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An abundance of springtails

Very few species of springtails are regarded as crop pests around the world.

Springtails (Collembola) are one of the most abundant of all macroscopic invertebrates. They are frequently found in leaf litter and other decaying material, as well as gathering in rafts on the surface of puddles. Springtails are wingless, soft-bodied and have antennae. Their body shape can range from globular to elongated. The common name springtail is attributed to the forked-appendage underneath their abdomen, which enables them to jump off vegetation when disturbed. 

The most infamous springtail in broadacre crops and pastures is the lucerne flea (Sminthurus viridis), known for creating holes and windows in leaf foliage. Despite the notoriety of lucerne flea as an agricultural pest, most springtail species are primarily detritivores (they feed on dead organic matter) and are generally no cause for concern. There have been numerous enquiries regarding springtails from growers and advisors this season. The same autumn-winter conditions that have favoured the build-up of lucerne flea, has also resulted in large numbers of other springtails.

There are thousands of springtail species, which come in all sorts of shapes, sizes and colours. The most commonly observed in crops and pastures in south-eastern Australia is the ‘purple scum’ springtail, from the family Hypogastruridae. These elongate purple springtails are reported every year. This season globular purple-blue springtails have also been reported to us from Victoria’s Northern Country in a rye and shaftal clover pasture.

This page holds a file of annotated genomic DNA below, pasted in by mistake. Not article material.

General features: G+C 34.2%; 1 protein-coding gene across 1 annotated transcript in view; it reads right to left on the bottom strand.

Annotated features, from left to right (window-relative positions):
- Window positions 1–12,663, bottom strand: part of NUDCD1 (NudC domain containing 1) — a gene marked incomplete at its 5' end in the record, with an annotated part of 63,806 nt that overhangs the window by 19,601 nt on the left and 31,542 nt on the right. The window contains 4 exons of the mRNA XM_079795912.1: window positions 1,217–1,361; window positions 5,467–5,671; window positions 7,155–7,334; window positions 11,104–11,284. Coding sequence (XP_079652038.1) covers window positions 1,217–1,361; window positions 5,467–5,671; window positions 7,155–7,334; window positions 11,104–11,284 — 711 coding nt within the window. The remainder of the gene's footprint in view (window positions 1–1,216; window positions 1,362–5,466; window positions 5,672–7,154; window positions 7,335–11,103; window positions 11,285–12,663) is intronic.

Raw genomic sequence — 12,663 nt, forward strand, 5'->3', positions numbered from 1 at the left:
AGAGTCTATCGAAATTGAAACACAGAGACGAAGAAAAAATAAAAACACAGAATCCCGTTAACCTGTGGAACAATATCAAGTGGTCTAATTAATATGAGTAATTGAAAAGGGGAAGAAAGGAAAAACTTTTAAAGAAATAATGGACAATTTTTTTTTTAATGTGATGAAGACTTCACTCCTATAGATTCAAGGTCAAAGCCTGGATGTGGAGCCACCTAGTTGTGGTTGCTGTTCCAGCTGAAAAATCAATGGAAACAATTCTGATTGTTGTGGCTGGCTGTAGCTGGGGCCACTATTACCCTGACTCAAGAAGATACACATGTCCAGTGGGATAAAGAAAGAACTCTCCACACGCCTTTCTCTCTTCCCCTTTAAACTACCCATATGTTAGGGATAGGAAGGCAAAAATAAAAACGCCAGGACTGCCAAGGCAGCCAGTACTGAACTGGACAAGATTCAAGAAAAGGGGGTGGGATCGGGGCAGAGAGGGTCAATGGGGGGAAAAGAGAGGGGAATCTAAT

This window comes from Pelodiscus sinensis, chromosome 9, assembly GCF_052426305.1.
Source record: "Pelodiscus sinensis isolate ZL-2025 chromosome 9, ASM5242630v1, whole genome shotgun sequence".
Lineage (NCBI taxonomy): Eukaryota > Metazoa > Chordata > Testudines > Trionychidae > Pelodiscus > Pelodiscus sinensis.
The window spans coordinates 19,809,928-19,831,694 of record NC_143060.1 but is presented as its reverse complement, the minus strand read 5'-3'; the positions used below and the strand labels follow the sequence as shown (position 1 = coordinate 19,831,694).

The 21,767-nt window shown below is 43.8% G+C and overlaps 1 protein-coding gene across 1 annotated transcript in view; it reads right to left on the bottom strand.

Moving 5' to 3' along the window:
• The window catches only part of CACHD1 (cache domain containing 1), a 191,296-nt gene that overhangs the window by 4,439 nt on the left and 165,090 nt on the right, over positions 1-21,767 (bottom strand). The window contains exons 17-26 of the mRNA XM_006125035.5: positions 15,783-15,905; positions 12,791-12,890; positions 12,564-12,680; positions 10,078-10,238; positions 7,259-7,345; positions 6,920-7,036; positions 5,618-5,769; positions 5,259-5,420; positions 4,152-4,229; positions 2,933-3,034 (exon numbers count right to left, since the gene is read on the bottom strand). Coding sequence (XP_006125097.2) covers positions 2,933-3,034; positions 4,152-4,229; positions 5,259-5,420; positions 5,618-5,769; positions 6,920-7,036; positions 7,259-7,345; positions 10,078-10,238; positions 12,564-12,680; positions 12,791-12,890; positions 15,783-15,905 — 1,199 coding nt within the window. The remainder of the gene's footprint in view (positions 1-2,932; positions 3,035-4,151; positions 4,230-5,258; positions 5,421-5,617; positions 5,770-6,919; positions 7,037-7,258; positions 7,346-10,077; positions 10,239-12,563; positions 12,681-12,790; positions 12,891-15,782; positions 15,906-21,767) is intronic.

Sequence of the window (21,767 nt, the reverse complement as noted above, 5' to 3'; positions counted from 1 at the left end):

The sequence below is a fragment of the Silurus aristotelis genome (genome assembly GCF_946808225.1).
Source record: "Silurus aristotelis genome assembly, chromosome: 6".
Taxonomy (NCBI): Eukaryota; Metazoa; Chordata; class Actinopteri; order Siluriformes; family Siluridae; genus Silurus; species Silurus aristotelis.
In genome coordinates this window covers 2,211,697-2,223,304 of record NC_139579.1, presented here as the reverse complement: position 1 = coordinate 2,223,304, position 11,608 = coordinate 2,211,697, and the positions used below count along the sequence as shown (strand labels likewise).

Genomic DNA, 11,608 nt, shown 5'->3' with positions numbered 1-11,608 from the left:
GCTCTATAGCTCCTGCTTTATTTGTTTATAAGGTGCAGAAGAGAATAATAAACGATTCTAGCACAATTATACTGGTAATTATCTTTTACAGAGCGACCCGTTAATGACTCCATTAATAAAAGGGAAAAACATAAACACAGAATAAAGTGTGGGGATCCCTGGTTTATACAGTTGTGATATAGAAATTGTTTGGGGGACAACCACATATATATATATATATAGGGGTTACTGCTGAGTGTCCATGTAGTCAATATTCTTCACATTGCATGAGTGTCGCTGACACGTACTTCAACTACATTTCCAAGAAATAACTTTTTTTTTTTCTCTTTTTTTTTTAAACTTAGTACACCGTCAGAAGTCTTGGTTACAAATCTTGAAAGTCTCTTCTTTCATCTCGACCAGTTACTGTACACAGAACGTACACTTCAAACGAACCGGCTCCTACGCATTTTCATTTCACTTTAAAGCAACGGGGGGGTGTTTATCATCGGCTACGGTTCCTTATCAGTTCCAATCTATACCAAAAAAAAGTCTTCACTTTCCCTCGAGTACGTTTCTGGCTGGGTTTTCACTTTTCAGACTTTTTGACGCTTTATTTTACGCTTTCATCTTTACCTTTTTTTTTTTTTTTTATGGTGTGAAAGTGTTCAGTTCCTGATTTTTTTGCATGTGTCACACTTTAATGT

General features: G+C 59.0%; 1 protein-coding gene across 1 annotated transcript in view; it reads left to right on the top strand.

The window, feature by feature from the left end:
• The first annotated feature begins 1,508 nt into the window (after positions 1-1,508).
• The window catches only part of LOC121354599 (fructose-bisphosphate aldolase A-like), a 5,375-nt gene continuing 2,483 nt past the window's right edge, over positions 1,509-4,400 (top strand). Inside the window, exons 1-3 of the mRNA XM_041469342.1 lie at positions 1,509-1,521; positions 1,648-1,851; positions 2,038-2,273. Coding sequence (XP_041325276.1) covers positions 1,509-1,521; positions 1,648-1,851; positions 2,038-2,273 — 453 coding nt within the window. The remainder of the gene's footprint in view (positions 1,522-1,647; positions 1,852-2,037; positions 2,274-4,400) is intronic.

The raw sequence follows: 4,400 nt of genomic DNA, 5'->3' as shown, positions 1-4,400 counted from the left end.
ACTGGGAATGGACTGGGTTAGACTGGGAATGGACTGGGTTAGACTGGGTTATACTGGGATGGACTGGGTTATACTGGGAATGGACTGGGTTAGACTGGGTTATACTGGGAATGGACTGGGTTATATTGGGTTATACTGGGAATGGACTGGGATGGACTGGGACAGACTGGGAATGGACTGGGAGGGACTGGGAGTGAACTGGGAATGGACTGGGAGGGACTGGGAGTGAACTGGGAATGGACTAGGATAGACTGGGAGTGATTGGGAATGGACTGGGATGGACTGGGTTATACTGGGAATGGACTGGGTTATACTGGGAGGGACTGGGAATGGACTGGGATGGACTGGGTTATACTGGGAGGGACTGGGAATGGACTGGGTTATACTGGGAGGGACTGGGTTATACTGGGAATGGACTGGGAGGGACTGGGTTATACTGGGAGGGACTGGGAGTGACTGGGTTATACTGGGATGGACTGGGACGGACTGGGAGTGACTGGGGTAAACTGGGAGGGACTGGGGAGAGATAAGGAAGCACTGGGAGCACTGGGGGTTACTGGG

‘Purple scum’ springtails (Left, source: cesar) and an unknown globular springtail species (Right, source: Tony Kelly)


More springtails (Source: cesar)


Under the right conditions, the population size of springtails is quite staggering. It is not uncommon to find populations exceeding 100,000 per m2 in some paddocks. While these numbers can at first seem ‘alarming’, the vast majority of species do not feed on plant material. Those species that occasionally feed on crop seedlings are very unlikely to cause economic injury and should not be­ a concern to growers. In previous years, we have identified the springtail, Entmobrya unostrigata, attacking legume and oilseed seedlings. This species belongs to the Family Entomobryidae and is known to be an occasional pest of field crops and pastures. It is a slender insect, approximately 2-3 mm long when adults. We have not yet seen this species in samples sent to us this season.


Field reports

Alistair Crawford – ADAMA Australia (Wimmera, VIC)

Ellen Grinter –  Advanced Ag (Northern Country, VIC)

Tony Kelly – Advanced Ag (Northern Country, VIC)

Matthew Sparke – Sparke Agricultural & Associates (Mallee, VIC)

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